If you want to chart the course of computers and computer programming, just follow the career of Bob Brockish. He has witnessed major changes in computer development over the years—from vacuum tube machines and magnetic core storage to transistors to items becoming miniaturized and the invention of the chip. As Dean of the College of Computer and Information Sciences (CCIS) Dr. Shari Plantz-Masters says, “Bob’s a walking history book of the computing discipline.”
When Brockish finished high school, he didn’t know what he wanted to do. Having always admired his brother, Brockish followed his example by first joining the Marine Corps.
After a year on active duty, he then joined Regis. Within three weeks, Brockish received orders for infantry training. After nearly a year of combat in Korea, he returned to the United States and was commissioned an officer. Again, released from active duty, he re-enrolled in Regis. “I was much more of a man the second time I enrolled,” he says.
At that point, he decided to become a teacher. His initial focus was history, but after being inspired by an algebra class, he changed his major to math.
As a Marine Corps Reservist and a soon-to-be father, Brockish was serious about academics and focused on the future. He didn’t want to bother with what he thought were extraneous requirements and asked the dean to be excused from physical education. Dean Father Matione said, “We don’t want you to graduate here as a pin head.” The advice to learn more than just technical skills has stayed with Brockish to this day.
During his last year at Regis, he participated in a student teaching program for Denver Public Schools, which ended with a job offer. He was prepared to take it until a casual conversation with a fellow Marine turned into an interview at the Martin Company—the precursor to Lockheed Martin—and a job offer.
“The Martin offer was a $1,000 more a year than the public school’s offer, and it was for 12 months, so I didn’t have to search for a job during the summer,” he says. “That was important since I now had three children.” He started as an associate engineer in the Flight Analysis Department. At the time, there was no such job as a computer programmer.
He graduated from Regis on a Sunday in 1956 and reported to work the next day. His boss gave him an IBM 704 Data Processing Machine manual and told him to study it and figure out how to write programs. Within a week, he was writing simple ones.
During his 3.5 years at Martin, he progressed from associate engineer to engineer, senior engineer and then group engineer. He mainly worked on trajectory and tank pressurization programs for the Titan Intercontinental Ballistic Missile (ICBM).
A former team member convinced him to join Thiokol Chemical Corporation in Utah in late 1959. As a department manager, he oversaw two sections of programmers: engineering analysis and flight data reduction. The work supported the Minuteman ICBM—a smaller and mobile system designed to be difficult to target by the Soviet Union.
In 1966, Brockish returned to Colorado to join IBM working in software development and other jobs supporting the company’s main frame computers. His first assignment was to define the programming objectives for the OS/360 System Management Facilities for the recently released system.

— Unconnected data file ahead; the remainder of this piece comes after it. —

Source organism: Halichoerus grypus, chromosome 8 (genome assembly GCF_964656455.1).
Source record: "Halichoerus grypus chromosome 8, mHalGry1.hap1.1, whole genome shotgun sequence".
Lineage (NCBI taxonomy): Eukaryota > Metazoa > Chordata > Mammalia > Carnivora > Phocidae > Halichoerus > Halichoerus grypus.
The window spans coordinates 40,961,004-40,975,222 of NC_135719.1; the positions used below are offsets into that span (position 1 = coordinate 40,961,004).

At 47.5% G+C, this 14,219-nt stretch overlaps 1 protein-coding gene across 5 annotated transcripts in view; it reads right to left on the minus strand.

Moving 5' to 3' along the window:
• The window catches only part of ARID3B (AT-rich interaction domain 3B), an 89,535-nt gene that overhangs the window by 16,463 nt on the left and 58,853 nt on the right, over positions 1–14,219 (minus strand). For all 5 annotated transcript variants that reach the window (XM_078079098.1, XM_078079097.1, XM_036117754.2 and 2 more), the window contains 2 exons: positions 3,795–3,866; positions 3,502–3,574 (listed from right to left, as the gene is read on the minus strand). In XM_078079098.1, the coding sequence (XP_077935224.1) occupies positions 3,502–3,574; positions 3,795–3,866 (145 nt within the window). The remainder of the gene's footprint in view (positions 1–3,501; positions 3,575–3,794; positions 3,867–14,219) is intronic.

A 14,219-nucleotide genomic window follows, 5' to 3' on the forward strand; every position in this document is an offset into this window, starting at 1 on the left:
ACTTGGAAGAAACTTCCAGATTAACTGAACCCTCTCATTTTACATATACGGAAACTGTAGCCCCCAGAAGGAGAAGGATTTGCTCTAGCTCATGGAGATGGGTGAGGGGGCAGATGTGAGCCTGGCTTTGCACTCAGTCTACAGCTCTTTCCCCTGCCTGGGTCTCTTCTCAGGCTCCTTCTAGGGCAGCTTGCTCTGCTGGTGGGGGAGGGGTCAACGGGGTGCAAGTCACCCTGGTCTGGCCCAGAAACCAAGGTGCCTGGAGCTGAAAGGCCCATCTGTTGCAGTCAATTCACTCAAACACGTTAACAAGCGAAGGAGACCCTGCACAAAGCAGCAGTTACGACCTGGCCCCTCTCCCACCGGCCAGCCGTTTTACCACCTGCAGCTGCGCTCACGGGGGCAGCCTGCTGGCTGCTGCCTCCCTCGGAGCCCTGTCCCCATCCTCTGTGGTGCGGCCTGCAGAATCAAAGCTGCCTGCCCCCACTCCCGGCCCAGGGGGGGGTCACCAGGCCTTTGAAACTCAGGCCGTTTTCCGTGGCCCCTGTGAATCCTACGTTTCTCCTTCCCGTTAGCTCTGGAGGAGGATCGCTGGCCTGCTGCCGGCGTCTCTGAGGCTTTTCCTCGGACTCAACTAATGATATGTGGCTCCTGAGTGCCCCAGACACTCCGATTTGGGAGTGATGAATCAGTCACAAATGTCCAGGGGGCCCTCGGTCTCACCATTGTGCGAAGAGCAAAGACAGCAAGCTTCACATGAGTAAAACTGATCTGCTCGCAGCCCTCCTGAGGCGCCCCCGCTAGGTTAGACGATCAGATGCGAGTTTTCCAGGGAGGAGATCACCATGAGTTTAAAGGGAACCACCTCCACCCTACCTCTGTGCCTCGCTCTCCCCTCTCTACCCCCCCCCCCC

The project involved inserting into the existing system the code to report the operational statistics needed for customers to understand their systems usage. “It was very difficult to retrofit into an existing system” he says, “I tried to explain to programming management that it was like finishing the inside of the house and then coming back to put in the electrical wiring.”
Other jobs included managing a computer lab, overseeing the systems management facilities office, developing the design and architecture of future storage systems and conceiving the system for document distribution throughout a telecommunications network.
Toward the end of his 21-year tenure at IBM, he worked on advanced function printing software, which integrates pictures, graphics, proportional text and different fonts—what we would consider normal printing today.
Brockish retired in 1987 and received an IBM Outstanding Contribution Award for the Document Interchange Architecture. But he didn’t stop there. He continued to work part-time for IBM, including serving as a large systems instructor on a corporate telecommunications education team.
During his career, Brockish helped start a Boulder-Denver chapter of the Association of Computing Machinery. “A highlight was hosting Rear Admiral Grace Hopper, computing pioneer and the person considered to be the mother of the COBOL programming language, as a speaker for the chapter,” he says. He served in the Marine Corps Reserves until 1974, retiring as a Lieutenant Colonel and writing a draft history on the Marines’ use of automatic data processing.
Brockish is proud of his contributions and eager to see what’s next in the computer field. “We’re doing things way beyond what was anticipated, but we still haven’t figured out all that can be done,” he says.
His advice for those in computer programming today harks back to his Regis days. “Just like Father Matione said, ‘Don’t be a pinhead.’ You’ve got to know more than just being a technical guru. You have to deal with people and consider their point of view. Have a social conscience.”
Brockish is the embodiment of those values. Plantz-Masters says, “CCIS is proud of his legacy both as an alumnus and a pioneer in the field.”